Live Hunt: August 22nd-26th

After the success of scoring on another caribou, the team was feeling excited. Now if only the rams would cooperate. We spent most of day six just watching the big ram high on the mountain, two more rams made their way across the hillside to his location, so now we had two more sets of cunning sheep eyes to deal with ... but they still weren't in a stalkable location.

Tom, Adam and Jeremy decided to head across the river to glass some country and see if they could find Broomy again. I had to stay in camp and watch the big ram to make sure he didn't leave the country. Sure enough, after only 15 minutes of glassing they spotted Broomy in a location where they could make a stalk. Tom and Adam came running into camp to grab their gear and I packed up some clothes for Jeremy, fired up a hot Mountain house and headed over to watch the hunt through the spotter.

Just as the guys were getting going a torrential rainstorm hit us. Jeremy watched as long as we could see through the storm and then made our retreat back to the dry confines of our Hilleberg tents. Tom and Adam were able to make it within 200 yards of the ram before he caught their scent; another stalk that ended prematurely with a shifting wind. The boys didn't make it back to camp until after midnight. The next day, the big ram still hadn't moved and the boys decided to make the climb into his spot, even if the wind wasn't cooperating. When they got within 300 yards from the ram, he caught their wind in the updrafts and took off up and over the mountain with three other rams.

One of the rams we hadn't yet seen and he was a gorgeous 37-inch really wide stud. Hopefully they'd head over the mountain to a spot we could get another chance at them. At this point we thought we'd spooked every ram in the area, so we arranged a flight out in the super cub that afternoon. We loaded up our Mystery Ranch 6500 packs with the caribou and camp and trudged to the airstrip. Upon arriving at the strip we were able to get a good vantage point on the mountains and were able to spot #1 and the other four rams we had just spooked. Rather than losing a day flying to another area (12-hour flight rule) and not knowing if we'd even find more rams, we sent the Caribou out on the flight and retraced our steps back to camp #1. It was now or never, we had three shooter rams to chase for the next two days ... time to get it done!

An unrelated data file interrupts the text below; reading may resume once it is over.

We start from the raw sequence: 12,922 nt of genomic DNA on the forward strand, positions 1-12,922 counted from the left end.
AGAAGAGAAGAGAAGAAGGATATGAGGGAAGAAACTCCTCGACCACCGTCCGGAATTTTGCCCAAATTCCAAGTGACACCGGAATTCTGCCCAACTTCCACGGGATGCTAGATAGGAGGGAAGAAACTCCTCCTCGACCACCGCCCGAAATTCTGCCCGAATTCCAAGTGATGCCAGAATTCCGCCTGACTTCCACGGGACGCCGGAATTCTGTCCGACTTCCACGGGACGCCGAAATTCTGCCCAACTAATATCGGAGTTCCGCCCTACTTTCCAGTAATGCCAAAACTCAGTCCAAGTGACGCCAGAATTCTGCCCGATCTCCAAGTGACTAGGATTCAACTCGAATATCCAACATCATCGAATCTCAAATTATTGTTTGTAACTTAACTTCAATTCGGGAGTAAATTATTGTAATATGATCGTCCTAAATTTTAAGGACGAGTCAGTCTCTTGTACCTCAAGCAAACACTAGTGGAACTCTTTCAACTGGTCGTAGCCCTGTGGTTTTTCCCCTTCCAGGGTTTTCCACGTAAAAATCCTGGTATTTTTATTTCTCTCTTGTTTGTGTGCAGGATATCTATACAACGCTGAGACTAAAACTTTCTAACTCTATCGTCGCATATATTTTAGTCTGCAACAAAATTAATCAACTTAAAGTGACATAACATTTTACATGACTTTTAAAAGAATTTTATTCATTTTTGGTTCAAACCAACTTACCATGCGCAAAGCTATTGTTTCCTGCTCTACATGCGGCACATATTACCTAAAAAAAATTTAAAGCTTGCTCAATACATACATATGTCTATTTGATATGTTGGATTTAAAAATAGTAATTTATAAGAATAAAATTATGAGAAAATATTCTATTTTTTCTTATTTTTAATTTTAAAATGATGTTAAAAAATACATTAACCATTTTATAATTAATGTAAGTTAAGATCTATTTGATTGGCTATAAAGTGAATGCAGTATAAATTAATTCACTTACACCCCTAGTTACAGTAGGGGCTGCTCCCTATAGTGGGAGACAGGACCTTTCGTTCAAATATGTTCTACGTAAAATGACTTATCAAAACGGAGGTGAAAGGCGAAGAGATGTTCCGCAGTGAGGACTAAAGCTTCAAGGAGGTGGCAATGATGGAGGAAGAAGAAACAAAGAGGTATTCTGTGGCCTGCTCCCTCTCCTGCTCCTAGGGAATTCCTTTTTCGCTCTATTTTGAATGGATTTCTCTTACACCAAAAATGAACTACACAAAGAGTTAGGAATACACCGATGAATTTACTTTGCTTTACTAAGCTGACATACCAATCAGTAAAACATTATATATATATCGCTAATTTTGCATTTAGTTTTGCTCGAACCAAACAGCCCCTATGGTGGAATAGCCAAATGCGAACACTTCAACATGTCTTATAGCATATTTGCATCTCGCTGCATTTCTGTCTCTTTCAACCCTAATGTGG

The next morning, Tom and I glassed #1 who never put himself in a good spot and Jeremy and Adam went after the four rams. Adam got a great opportunity and made it to within 100 yards of the 37-inch wide flaring ram before another younger ram spooked the shooter by catching a glimpse of Adam. They never saw the big 38x39 that day, and our chances were dwindling quickly.

With no sign of #1 the next morning, we luckily spotted the 38x39-inch ram the next day in virtually the same spot he was the day before. It was our last chance and we all loaded up and made the three-mile hike to get in position. The ram proved to be very cunning and had positioned himself in a spot where we couldn't see him, but he could see us and he busted us from about 500 yards out. That was it, no more rams to chase. We reluctantly hiked back to camp and arranged a super cub flight back from the gravel bar strip. We wanted to get everyone back ASAP so we could hunt the following day around camp for Tom's caribou.

We made it home in time for dinner, so we could start hunting caribou the next morning at 7 a.m. Upon returning to camp, Harold asked me what I thought my caribou bull gross scored?

"I have no idea even how to score mountain caribou", I said. Harold told me the bull grossed 416-inches! Wow, I was amazed, on my very first mountain caribou hunt, I'd harvested one of the biggest archery bulls of all time! That evening we glassed 21 Caribou bulls on the very hillside where I had spotted my bull on day one. The next day was going to be fun. We woke the next morning to a heavy rain and thick fog. We made the hike up the mountain but couldn't see anything, not wanting to risk spooking the bulls we retreated. Tom and Harold made a trip up the mountain later in the evening but nothing came of the hunt, we were done. The next morning the plane from North Wright Air Services showed up and hauled us back to Norman Wells. An amazing trip had come to an end.

For more information about going on the same trip I did, check out http://www.ganariver.com